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alan guest
Mar-10-06, 06:04 PM (EST)

"spectral analysis question"

 I'm trying to teach myself a little bit about fourier series and spectral analysis. I'm using matlab to create a plot of the power spectrum of a simple periodic signal, but I don't quite understand why the plot looks like it does. The signal is y=sin(50*2*pi*t)+sin(75*2*pi*t)+sin(125*2*pi*t). The power spectrum has spikes at 50, 75, 125 as expected, but there are also spikes at 375, 425, 450. I'm using the matlab function FFT(x,N) which computes a discrete fourier transform of the signal x using N points. I'm using N=500, so obviously the three extra spikes are related to that number, but I don't understand exactly how. My guess is it has something to do with the corresponding negative frequencies, but I don't understand how this implementation of the DFT is treating those frequencies.The code I'm using:function spec()dt=.002;N=500;f1=50;f2=75;f3=125;t = 0:dt:0.6;y = sin(f1*2*pi*t)+sin(f2*2*pi*t)+sin(f3*2*pi*t);Y = fft(y,N);Pyy = Y.* conj(Y)/N;f = (0:(N-1))/(N*dt);plot(f,Pyy)The code is pretty simple, it'should be easy to understand for anyone familiar with programming (just in case, conj(x) is the complex conjugate of x, and the notation 0:(N-1) produces an array of N points starting at 0). The resulting plot is here: Any help would be appreciated.

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Subject     Author     Message Date     ID spectral analysis question alan Mar-10-06 TOP RE: spectral analysis question alexb Mar-11-06 1 RE: spectral analysis question alan Mar-11-06 2 RE: spectral analysis question alexb Mar-11-06 3 RE: spectral analysis question mr_homm Mar-11-06 4 RE: spectral analysis question alexb Mar-12-06 5 RE: spectral analysis question alexb Mar-12-06 6 RE: spectral analysis question mr_homm Mar-13-06 8 RE: spectral analysis question alan Mar-12-06 7

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alexb
Charter Member
1800 posts
Mar-11-06, 10:21 AM (EST)    1. "RE: spectral analysis question"
In response to message #0

 Have you tried to plot the function itself? The problem my be in what Matlab sees when you tell it the function is a sine. There are at least three ways to extend the sine defined in half the usual period for positive t to the negative domain: making it either even or odd or zero. You'll get different spikes in the Fourier transform for each of the three.I have a hunch that you problem has something to do with settingdt = 0.002.Have you tried dt = 0.001?Also, why did not you take N = 512?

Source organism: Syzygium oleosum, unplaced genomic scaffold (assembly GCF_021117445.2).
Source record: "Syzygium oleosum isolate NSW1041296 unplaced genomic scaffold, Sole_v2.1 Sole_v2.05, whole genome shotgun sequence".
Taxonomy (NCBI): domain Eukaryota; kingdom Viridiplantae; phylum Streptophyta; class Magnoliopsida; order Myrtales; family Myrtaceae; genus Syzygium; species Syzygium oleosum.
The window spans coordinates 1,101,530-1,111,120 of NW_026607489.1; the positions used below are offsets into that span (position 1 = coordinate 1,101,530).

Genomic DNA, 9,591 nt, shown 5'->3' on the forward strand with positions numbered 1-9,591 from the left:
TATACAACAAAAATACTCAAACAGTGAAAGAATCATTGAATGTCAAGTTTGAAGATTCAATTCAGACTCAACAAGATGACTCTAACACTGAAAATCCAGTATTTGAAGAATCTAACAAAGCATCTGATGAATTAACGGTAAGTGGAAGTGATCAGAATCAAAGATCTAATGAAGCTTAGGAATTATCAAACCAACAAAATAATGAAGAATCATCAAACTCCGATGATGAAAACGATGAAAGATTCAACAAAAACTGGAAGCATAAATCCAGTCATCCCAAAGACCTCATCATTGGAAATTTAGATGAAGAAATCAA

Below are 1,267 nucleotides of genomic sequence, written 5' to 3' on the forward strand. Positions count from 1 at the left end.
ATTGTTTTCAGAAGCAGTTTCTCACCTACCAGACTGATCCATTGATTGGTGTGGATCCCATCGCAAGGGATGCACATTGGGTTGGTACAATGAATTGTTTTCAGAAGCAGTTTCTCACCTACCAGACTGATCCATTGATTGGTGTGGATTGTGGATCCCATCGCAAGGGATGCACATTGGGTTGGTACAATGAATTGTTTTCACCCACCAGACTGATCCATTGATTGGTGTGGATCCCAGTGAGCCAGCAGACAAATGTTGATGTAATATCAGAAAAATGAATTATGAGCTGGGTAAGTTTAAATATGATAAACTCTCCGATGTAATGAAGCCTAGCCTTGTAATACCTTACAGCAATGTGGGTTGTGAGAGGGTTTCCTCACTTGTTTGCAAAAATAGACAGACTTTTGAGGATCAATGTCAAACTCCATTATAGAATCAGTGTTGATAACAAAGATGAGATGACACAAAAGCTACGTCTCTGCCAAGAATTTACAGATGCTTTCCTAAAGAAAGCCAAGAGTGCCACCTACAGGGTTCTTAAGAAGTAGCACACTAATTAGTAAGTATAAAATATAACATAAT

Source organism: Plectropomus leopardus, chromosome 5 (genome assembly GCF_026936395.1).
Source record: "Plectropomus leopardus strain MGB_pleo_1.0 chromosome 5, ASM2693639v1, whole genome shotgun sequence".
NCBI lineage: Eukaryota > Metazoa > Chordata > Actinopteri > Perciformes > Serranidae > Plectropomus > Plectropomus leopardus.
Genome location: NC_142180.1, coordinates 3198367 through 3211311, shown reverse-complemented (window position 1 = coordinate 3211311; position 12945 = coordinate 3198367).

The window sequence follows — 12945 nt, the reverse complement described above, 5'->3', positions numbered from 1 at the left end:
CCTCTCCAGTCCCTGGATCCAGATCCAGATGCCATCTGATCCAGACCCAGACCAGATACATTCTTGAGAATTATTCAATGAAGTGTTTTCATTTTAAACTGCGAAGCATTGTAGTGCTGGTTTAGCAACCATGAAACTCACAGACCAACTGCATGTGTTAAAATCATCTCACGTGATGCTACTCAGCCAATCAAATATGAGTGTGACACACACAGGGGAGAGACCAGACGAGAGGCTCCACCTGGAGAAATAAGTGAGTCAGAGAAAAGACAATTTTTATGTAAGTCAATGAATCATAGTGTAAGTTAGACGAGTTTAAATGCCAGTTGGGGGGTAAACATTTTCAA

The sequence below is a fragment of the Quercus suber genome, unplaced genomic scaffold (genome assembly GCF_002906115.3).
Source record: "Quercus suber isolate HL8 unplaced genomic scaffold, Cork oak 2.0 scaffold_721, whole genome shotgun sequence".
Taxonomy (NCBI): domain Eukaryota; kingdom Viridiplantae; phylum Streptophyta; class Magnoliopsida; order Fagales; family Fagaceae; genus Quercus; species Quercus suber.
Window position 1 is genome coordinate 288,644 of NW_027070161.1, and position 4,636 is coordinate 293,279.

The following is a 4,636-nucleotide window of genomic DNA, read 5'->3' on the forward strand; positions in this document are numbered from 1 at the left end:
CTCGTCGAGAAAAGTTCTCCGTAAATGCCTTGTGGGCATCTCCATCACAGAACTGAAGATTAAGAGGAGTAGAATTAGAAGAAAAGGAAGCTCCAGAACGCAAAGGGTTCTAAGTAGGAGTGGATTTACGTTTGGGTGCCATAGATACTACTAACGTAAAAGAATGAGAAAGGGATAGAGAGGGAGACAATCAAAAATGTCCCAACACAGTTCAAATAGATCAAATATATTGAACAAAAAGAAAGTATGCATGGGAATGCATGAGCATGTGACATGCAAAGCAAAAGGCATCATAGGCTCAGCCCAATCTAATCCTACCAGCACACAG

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Mar-11-06, 12:44 PM (EST)

2. "RE: spectral analysis question"
In response to message #1

 The function doesn't seem to care whether N is a power of two or not, and when I change it to 512 there isn't any discernible difference. Changing dt to .001 just changes the scale of the frequency axis, and the three spikes go to 1000-50, 1000-75, 1000-125. The signal function itself looks as I expect it to look.For a signal sin(f*t), this algorithm should produce a spike at +f and -f, correct? I think those three spikes must be the negative frequencies, plotted in the wrong place somehow. Either that or a sampling artifact, but they remain no matter what the sample rate is.

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Charter Member
1800 posts
Mar-11-06, 03:58 PM (EST)    3. "RE: spectral analysis question"
In response to message #2

 There is a certain idiosynchrasy in the Matlab implementation which you should learn about. I just looked at their manual athttps://www.mathworks.com/access/helpdesk/help/techdoc/ref/fft.htmlIt'shows an example with two frequencies and random noise, but otherwise, is very much like yours:==== the last part of the example ====The power spectrum, a measurement of the power at various frequencies, isPyy = Y.* conj(Y) / 512;Graph the first 257 points (the other 255 points are redundant) on a meaningful frequency axis: f = 1000*(0:256)/512;plot(f,Pyy(1:257))title('Frequency content of y')xlabel('frequency (Hz)')=====Just pay attention to how they execute the plotting. And why half the points are redundant, or what they mean by that

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Member since May-22-05
Mar-11-06, 11:17 PM (EST)    4. "RE: spectral analysis question"
In response to message #2